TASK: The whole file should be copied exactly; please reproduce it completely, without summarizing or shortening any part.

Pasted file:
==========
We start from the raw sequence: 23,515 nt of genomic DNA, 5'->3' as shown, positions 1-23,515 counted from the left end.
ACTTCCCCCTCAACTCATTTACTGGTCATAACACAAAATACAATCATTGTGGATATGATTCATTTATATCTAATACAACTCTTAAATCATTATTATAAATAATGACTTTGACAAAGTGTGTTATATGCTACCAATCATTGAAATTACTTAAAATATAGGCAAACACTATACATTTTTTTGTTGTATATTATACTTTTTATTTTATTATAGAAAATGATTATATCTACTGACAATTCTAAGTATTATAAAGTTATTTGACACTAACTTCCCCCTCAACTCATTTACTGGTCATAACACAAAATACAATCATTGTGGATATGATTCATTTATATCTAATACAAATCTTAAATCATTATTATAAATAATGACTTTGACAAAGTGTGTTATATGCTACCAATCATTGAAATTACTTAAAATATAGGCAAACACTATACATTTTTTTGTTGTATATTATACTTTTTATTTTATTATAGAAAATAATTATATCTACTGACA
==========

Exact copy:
We start from the raw sequence: 23,515 nt of genomic DNA, 5'->3' as shown, positions 1-23,515 counted from the left end.
ACTTCCCCCTCAACTCATTTACTGGTCATAACACAAAATACAATCATTGTGGATATGATTCATTTATATCTAATACAACTCTTAAATCATTATTATAAATAATGACTTTGACAAAGTGTGTTATATGCTACCAATCATTGAAATTACTTAAAATATAGGCAAACACTATACATTTTTTTGTTGTATATTATACTTTTTATTTTATTATAGAAAATGATTATATCTACTGACAATTCTAAGTATTATAAAGTTATTTGACACTAACTTCCCCCTCAACTCATTTACTGGTCATAACACAAAATACAATCATTGTGGATATGATTCATTTATATCTAATACAAATCTTAAATCATTATTATAAATAATGACTTTGACAAAGTGTGTTATATGCTACCAATCATTGAAATTACTTAAAATATAGGCAAACACTATACATTTTTTTGTTGTATATTATACTTTTTATTTTATTATAGAAAATAATTATATCTACTGACA